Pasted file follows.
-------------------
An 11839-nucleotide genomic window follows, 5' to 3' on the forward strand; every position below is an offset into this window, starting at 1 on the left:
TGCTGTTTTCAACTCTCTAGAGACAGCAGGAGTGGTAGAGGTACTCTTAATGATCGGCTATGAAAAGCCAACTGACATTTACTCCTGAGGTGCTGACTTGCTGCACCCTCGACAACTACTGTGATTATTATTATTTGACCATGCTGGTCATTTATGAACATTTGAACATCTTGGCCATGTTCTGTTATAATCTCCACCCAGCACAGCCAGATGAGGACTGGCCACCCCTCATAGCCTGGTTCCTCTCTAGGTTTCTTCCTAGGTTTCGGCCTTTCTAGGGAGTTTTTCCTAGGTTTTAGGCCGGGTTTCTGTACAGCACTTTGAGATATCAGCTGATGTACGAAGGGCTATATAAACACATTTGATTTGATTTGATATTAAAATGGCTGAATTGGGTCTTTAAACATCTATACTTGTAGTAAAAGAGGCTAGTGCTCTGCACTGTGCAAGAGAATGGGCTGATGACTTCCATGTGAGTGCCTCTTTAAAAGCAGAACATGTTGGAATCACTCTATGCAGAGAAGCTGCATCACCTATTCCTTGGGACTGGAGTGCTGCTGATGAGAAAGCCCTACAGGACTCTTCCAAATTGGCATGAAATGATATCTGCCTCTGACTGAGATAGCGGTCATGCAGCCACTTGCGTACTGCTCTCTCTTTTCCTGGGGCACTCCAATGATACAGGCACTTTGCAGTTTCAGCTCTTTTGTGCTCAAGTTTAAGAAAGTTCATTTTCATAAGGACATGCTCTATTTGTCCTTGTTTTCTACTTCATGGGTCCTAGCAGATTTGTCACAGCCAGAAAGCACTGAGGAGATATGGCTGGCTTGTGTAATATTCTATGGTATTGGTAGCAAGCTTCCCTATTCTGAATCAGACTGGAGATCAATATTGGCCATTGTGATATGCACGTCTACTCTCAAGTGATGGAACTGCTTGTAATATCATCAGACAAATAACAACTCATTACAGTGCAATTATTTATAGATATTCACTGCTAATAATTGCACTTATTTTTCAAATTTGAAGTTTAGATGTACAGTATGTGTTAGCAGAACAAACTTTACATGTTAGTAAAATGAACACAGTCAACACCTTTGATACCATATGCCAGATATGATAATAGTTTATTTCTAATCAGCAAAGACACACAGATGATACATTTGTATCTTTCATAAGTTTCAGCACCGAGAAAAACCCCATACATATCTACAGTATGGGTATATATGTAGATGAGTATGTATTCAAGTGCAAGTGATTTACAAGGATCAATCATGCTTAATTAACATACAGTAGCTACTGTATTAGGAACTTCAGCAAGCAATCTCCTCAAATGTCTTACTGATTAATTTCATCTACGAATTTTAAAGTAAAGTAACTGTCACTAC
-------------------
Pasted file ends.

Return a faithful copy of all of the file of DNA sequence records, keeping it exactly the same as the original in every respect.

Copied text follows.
An 11839-nucleotide genomic window follows, 5' to 3' on the forward strand; every position below is an offset into this window, starting at 1 on the left:
TGCTGTTTTCAACTCTCTAGAGACAGCAGGAGTGGTAGAGGTACTCTTAATGATCGGCTATGAAAAGCCAACTGACATTTACTCCTGAGGTGCTGACTTGCTGCACCCTCGACAACTACTGTGATTATTATTATTTGACCATGCTGGTCATTTATGAACATTTGAACATCTTGGCCATGTTCTGTTATAATCTCCACCCAGCACAGCCAGATGAGGACTGGCCACCCCTCATAGCCTGGTTCCTCTCTAGGTTTCTTCCTAGGTTTCGGCCTTTCTAGGGAGTTTTTCCTAGGTTTTAGGCCGGGTTTCTGTACAGCACTTTGAGATATCAGCTGATGTACGAAGGGCTATATAAACACATTTGATTTGATTTGATATTAAAATGGCTGAATTGGGTCTTTAAACATCTATACTTGTAGTAAAAGAGGCTAGTGCTCTGCACTGTGCAAGAGAATGGGCTGATGACTTCCATGTGAGTGCCTCTTTAAAAGCAGAACATGTTGGAATCACTCTATGCAGAGAAGCTGCATCACCTATTCCTTGGGACTGGAGTGCTGCTGATGAGAAAGCCCTACAGGACTCTTCCAAATTGGCATGAAATGATATCTGCCTCTGACTGAGATAGCGGTCATGCAGCCACTTGCGTACTGCTCTCTCTTTTCCTGGGGCACTCCAATGATACAGGCACTTTGCAGTTTCAGCTCTTTTGTGCTCAAGTTTAAGAAAGTTCATTTTCATAAGGACATGCTCTATTTGTCCTTGTTTTCTACTTCATGGGTCCTAGCAGATTTGTCACAGCCAGAAAGCACTGAGGAGATATGGCTGGCTTGTGTAATATTCTATGGTATTGGTAGCAAGCTTCCCTATTCTGAATCAGACTGGAGATCAATATTGGCCATTGTGATATGCACGTCTACTCTCAAGTGATGGAACTGCTTGTAATATCATCAGACAAATAACAACTCATTACAGTGCAATTATTTATAGATATTCACTGCTAATAATTGCACTTATTTTTCAAATTTGAAGTTTAGATGTACAGTATGTGTTAGCAGAACAAACTTTACATGTTAGTAAAATGAACACAGTCAACACCTTTGATACCATATGCCAGATATGATAATAGTTTATTTCTAATCAGCAAAGACACACAGATGATACATTTGTATCTTTCATAAGTTTCAGCACCGAGAAAAACCCCATACATATCTACAGTATGGGTATATATGTAGATGAGTATGTATTCAAGTGCAAGTGATTTACAAGGATCAATCATGCTTAATTAACATACAGTAGCTACTGTATTAGGAACTTCAGCAAGCAATCTCCTCAAATGTCTTACTGATTAATTTCATCTACGAATTTTAAAGTAAAGTAACTGTCACTAC